Land of Freedom. Land of Safety

Pearl Seferian, National Post, 28 June 2012

As a child, I grew up thinking that Nov. 16 was Canada Day. I knew that on this day, there would be special food to celebrate, perhaps even my favourite, the sticky-sweet baklava. But first, before eating, we children would hear again how the ship Melita had brought my father to "the safest harbour in the world." He had escaped from the horrors of the Armenian Genocide of 1915-1922, but 32 women and children in his family had not survived the forced caravan march over mountain roads.

My father saw a twirling whip slash the naked flesh of his grandfather before he was murdered. He saw his grandmother stoned to death. My father saw his mother, covered in blood, hysterically pleading for the life of her two-year-old son, his small neck crushed under the boot of a soldier holding a bayonet. He witnessed brutal rapes and murders, the deaths of starving women and children. Each day dawned with its own terror until he finally escaped from Turkey.

Pearl Seferian, National Post, 28 June 2012

As a child, I grew up thinking that Nov. 16 was Canada Day. I knew that on this day, there would be special food to celebrate, perhaps even my favourite, the sticky-sweet baklava. But first, before eating, we children would hear again how the ship Melita had brought my father to "the safest harbour in the world." He had escaped from the horrors of the Armenian Genocide of 1915-1922, but 32 women and children in his family had not survived the forced caravan march over mountain roads.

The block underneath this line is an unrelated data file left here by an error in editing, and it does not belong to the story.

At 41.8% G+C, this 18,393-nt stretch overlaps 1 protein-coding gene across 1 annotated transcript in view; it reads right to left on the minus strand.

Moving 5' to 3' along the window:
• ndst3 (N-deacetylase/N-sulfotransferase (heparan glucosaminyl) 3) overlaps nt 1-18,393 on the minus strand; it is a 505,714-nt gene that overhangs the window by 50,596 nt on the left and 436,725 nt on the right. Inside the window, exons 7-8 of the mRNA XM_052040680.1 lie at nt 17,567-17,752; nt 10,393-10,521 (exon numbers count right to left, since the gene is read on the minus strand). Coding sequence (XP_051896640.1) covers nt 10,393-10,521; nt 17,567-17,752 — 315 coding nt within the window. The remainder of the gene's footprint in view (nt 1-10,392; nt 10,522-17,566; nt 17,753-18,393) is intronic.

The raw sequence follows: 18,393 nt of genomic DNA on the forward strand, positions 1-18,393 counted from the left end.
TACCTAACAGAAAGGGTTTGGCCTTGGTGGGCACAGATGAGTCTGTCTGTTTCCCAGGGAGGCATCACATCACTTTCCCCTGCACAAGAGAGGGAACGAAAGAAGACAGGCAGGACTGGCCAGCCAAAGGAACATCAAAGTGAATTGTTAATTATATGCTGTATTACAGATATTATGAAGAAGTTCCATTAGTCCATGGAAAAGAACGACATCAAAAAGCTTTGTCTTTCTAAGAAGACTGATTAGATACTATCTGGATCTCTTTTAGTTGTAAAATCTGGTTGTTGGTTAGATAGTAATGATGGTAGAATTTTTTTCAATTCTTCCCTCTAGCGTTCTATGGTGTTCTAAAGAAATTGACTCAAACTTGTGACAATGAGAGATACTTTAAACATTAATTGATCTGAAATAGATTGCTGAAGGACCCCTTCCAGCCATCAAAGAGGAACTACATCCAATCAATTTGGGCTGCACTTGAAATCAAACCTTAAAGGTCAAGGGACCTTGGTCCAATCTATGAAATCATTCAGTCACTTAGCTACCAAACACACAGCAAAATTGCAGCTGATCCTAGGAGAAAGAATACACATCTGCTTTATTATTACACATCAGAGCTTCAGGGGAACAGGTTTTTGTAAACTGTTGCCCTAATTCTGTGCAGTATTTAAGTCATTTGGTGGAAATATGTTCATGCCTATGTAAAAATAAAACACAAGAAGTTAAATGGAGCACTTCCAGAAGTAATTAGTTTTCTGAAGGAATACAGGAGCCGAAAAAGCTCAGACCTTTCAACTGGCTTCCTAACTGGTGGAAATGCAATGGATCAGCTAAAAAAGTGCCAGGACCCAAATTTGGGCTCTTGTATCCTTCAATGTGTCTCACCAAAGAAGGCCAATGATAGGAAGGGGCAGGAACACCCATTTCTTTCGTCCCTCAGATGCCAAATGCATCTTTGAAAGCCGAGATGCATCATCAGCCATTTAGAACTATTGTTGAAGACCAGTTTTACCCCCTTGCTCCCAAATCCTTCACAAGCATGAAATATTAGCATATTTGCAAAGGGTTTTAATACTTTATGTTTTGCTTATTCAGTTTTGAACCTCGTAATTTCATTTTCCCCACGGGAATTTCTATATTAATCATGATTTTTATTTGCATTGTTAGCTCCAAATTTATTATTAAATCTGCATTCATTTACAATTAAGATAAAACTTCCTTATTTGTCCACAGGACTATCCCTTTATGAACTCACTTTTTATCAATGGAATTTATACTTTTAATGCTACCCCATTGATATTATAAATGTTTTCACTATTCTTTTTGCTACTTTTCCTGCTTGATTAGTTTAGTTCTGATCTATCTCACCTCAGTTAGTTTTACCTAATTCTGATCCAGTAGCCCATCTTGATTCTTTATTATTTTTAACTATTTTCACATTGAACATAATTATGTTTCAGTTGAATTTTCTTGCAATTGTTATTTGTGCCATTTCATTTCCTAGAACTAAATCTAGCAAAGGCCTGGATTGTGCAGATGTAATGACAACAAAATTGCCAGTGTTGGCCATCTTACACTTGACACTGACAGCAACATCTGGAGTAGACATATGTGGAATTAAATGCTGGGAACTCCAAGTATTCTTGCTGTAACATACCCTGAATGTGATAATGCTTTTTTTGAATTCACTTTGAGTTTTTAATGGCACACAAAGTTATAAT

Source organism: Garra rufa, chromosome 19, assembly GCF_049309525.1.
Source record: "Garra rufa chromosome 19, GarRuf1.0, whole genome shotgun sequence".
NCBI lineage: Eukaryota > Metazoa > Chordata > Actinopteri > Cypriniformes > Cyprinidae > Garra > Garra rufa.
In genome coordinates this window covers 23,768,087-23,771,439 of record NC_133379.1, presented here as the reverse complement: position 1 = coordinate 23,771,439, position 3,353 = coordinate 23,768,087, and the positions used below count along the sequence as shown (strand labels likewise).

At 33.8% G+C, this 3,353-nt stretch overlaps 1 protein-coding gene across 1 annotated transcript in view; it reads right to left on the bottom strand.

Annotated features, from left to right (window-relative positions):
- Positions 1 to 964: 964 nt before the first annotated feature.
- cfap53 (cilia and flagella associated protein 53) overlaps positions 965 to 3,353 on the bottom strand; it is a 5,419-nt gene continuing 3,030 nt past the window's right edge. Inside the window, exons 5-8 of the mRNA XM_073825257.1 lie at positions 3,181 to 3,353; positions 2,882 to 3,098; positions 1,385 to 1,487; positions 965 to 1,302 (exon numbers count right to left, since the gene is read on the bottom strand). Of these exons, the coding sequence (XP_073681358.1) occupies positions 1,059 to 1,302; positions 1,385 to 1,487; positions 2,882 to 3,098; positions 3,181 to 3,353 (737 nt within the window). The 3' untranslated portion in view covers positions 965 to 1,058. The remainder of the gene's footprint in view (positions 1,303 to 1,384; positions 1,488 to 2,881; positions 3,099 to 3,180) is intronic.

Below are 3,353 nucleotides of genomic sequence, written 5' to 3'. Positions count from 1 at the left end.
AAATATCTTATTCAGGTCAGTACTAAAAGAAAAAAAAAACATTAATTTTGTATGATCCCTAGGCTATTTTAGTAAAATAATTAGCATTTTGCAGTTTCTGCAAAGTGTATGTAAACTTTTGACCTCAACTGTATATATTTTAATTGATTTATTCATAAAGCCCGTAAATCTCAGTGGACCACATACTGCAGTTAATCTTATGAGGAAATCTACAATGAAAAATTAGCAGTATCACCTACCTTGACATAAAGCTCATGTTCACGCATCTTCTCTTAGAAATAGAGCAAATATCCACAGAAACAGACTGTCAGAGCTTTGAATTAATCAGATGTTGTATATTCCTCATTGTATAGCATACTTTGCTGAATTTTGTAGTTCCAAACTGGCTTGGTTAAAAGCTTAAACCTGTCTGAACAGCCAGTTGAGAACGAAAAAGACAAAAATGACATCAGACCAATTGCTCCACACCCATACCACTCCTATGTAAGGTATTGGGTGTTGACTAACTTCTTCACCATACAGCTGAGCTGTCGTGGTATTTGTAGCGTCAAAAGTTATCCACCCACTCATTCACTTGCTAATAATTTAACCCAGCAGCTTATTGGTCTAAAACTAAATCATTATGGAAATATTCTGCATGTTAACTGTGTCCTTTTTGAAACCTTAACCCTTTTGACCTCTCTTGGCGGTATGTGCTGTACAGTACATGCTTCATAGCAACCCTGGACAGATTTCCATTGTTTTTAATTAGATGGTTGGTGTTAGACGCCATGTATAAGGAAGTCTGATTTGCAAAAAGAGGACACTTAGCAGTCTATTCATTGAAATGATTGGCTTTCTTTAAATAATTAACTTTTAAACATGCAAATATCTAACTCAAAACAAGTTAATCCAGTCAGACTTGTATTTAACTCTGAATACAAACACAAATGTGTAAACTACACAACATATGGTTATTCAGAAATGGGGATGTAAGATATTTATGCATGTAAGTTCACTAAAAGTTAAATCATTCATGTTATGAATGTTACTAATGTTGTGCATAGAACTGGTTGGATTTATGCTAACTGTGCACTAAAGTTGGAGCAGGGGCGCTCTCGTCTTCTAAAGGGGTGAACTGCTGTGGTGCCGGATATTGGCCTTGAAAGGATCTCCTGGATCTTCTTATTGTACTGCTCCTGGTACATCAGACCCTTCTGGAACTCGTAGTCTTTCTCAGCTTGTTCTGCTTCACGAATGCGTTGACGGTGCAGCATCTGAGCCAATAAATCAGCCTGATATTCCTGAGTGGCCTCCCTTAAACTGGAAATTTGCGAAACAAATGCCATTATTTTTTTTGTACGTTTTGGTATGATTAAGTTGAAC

My father saw a twirling whip slash the naked flesh of his grandfather before he was murdered. He saw his grandmother stoned to death. My father saw his mother, covered in blood, hysterically pleading for the life of her two-year-old son, his small neck crushed under the boot of a soldier holding a bayonet. He witnessed brutal rapes and murders, the deaths of starving women and children. Each day dawned with its own terror until he finally escaped from Turkey.

When the Melita docked in St. John, N.B., my father wept with relief. His heart told him that he had found a new home, but this was still a land he did not know. He trembled in fear when he saw police officers approaching him. When they held out their open hands in warm welcome, he was overcome with joy.

My father never forgot this greeting. For the rest of his life, he regarded the police in Canada as protectors of freedom and safety, and instilled in his children the highest regard for them. I wish he could have known that one of his great grandsons would become a police officer.

On Nov. 16, 1928, my father was officially "naturalized as a British subject entitled to all political and other rights, powers and privileges, and subject to all obligations, duties, and liabilities to which a natural born British subject is entitled or subject, and that he has to all intents and purposes the status of a natural born British subject." The certificate has the signature and the Seal of the Department of the Secretary of State of Canada on it. My father took to wearing a small Union Jack pin in his lapel after that. He wanted everyone to know that he was now a real Canadian. This certificate entitled him to travel freely anywhere in the entire country. He could own any property he earned. He could raise a family. For the first time in his life, he had "powers and privileges." We were all safe.